The ShipBy Michelle Erica Green
Posted at January 13, 2004 - 10:27 AM GMT
See Also: 'The Ship' Episode Guide
While the life of a crewmember hangs in the balance, Sisko struggles to gain control of a crashed Jem'Hadar warship. He wins, but finds the costs of the conflict too high.
This episode should have been called "One Tin Soldier"--I expected the Federation to start its mining operation and uncover a big rock which said "PEACE DAMMIT" at the end. This was a fine, fine, Sisko show, not because he always looked like the kind of captain I'd want to follow, but because he acknowledged in the end that maybe he should have done things differently...and all without getting bogged down in discussion of The Prime Directive, which Picard or Janeway would have been debating throughout. I'm not sure I buy Sisko citing salvage history as precedent for his decision to try to take the ship--Gamma Quadrant inhabitants don't know about those laws--but I'm glad the episode went straight to the bigger moral questions about culpability and cooperation without the usual Federation angst.
Certain aspects of humanoid behavior seem to be universal, anyway--women using their evil wiles to tempt men away from their calling, for one thing. Feminist rant for the week: I'm getting UTTERLY sick of females on Trek falling back on their sexuality, regardless of species, social standing, or circumstance--Vash coming up to Picard to distract him from archaeological pursuits, Janeway playing a hooker to distract a prison guard, and now this Vorta female flirting with Sisko and playing dumb to distract him from his mission. It's grotesque, and the third time this has happened to Sisko--this one wasn't even as attractive as the on in "Paradise". He should have told K'elana it wasn't going to work right from the start; Sisko's smart and strong enough not to play those games.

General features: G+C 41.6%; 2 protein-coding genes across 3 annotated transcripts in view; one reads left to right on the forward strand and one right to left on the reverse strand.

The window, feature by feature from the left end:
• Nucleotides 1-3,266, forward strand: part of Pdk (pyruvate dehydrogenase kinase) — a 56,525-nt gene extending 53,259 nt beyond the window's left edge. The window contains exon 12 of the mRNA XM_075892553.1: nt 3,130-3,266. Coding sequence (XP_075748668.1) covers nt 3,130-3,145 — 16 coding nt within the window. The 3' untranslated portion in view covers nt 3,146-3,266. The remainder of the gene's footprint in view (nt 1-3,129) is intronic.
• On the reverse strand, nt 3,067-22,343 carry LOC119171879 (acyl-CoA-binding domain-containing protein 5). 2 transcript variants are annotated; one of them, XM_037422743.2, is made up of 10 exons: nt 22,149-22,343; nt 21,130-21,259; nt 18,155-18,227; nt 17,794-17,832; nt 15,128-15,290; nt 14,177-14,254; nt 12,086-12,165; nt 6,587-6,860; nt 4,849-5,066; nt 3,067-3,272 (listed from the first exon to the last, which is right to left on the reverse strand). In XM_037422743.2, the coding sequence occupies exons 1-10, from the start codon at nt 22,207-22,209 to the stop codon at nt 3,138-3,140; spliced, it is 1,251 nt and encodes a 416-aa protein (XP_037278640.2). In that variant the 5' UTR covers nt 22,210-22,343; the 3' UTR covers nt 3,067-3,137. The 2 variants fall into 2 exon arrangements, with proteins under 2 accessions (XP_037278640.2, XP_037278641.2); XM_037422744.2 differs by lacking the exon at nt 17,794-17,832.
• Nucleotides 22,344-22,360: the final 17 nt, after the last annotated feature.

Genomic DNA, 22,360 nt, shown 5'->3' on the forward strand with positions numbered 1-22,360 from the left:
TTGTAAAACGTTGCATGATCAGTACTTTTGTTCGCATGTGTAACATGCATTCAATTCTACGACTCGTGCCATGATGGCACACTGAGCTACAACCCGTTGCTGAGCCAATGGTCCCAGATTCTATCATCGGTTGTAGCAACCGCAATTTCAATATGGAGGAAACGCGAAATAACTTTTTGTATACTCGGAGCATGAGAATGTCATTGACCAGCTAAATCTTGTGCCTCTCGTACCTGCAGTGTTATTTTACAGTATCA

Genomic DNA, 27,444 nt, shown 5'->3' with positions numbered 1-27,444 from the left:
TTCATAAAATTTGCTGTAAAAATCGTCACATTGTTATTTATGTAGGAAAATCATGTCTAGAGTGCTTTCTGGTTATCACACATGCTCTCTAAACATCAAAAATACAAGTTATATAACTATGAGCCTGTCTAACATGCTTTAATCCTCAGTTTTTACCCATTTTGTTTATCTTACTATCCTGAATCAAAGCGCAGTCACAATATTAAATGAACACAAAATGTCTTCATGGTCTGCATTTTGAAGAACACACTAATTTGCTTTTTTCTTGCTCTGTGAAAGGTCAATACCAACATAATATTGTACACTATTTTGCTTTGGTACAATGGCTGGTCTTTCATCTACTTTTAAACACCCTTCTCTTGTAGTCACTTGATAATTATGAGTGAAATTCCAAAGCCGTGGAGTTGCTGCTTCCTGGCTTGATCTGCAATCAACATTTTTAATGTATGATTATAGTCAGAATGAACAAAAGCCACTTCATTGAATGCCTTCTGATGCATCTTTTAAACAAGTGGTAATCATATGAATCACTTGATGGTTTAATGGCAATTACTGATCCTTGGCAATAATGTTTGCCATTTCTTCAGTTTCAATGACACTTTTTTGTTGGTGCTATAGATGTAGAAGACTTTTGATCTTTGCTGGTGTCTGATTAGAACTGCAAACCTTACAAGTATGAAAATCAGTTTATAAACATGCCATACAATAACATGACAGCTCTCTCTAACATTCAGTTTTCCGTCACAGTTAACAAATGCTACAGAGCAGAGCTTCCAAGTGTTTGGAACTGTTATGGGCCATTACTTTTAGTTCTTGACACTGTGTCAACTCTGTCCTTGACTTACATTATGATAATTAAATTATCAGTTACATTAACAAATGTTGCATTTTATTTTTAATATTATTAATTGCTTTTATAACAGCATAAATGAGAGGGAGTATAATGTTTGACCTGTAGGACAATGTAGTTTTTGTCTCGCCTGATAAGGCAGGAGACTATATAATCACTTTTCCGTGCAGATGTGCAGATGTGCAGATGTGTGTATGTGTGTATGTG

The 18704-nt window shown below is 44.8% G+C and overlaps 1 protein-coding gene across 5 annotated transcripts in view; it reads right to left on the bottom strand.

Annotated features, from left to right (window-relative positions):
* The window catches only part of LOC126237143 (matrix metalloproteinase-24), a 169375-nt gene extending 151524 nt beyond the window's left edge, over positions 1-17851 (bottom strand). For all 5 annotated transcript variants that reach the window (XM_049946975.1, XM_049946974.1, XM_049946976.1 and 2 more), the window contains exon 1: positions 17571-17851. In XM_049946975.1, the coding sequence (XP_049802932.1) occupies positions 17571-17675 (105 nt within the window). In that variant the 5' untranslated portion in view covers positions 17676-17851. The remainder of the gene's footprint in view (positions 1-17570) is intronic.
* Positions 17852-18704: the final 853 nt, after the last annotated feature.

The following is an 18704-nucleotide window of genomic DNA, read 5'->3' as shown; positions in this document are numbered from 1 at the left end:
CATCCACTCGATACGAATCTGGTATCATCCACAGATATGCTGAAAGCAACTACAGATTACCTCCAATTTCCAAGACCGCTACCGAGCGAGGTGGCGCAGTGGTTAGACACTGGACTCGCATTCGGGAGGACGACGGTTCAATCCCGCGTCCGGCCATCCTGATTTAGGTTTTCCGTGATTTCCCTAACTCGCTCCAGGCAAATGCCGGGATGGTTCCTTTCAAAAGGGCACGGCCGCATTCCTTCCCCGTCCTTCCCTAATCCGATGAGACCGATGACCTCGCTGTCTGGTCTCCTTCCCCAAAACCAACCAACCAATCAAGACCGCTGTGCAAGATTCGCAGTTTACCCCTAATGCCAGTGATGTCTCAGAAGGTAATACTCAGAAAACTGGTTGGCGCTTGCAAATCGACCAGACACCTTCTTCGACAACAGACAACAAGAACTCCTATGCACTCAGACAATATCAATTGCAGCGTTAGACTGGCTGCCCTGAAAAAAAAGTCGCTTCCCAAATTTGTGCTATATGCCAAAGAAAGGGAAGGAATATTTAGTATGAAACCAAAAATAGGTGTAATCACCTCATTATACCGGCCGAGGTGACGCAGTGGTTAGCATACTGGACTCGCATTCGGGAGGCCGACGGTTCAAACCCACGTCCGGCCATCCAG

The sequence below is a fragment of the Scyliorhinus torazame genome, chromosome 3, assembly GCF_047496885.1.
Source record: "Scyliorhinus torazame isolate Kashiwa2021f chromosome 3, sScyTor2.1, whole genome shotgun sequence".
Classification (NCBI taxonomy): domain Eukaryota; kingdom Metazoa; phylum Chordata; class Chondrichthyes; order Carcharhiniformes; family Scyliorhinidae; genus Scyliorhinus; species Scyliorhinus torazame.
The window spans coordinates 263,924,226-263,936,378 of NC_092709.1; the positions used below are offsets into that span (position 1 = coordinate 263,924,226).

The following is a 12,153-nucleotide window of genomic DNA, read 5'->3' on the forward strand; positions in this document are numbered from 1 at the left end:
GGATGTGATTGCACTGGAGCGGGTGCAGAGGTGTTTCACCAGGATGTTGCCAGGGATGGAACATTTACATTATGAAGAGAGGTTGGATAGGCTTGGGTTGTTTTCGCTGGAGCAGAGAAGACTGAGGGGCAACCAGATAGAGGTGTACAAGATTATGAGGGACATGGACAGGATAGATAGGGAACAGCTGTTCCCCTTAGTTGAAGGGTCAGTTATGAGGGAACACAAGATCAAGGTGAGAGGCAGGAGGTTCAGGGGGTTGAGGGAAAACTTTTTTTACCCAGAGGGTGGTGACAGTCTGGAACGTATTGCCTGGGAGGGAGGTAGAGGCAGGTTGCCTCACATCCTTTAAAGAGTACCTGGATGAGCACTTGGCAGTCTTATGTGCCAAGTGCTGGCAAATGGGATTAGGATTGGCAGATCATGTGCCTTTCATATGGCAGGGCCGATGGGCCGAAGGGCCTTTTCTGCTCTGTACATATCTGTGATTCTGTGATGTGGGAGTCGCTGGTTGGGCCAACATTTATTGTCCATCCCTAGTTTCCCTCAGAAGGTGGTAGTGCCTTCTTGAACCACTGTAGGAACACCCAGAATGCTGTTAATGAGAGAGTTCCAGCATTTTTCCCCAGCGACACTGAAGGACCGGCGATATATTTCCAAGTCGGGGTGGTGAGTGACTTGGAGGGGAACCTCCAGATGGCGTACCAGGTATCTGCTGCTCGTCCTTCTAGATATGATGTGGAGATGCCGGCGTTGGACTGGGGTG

I was impressed both with the crew's attempt to get the Jem"Hadar ship aloft and with how they dealt with failure; that was interesting, and rare on the show form them to look so fallible. I liked watching all those people cooped up and angry, much, more realistically than in last season's "Starship Down" when everyone bonded during the crisis. As during TNG's "Final Mission" not everyone was heroic; some were selfish and surly and appeared to learn little from the experience.
Not so Sisko. We've never him this broken up by deaths in the line of duty before, not so uncertain about the moral superiority of Starfleet and the Federation. For a man who's generally distant from his officers, he demonstrated a surprising involvement in the lives of those he lost. I was surprised at the deep grief (which he didn't eve show for either Jennifer) and at the impromptu wake set up by Worf and O'Brien over the coffin of their fallen redshirt. I like the reminder of the price of war without heavy-handed speechifying from the Vorta, and I liked this display of Sisko's depth as both a commander and a man.
Michelle Erica Green reviews 'Enterprise' episodes for the Trek Nation, for which she is also a news writer. An archive of her work can be found at The Little Review.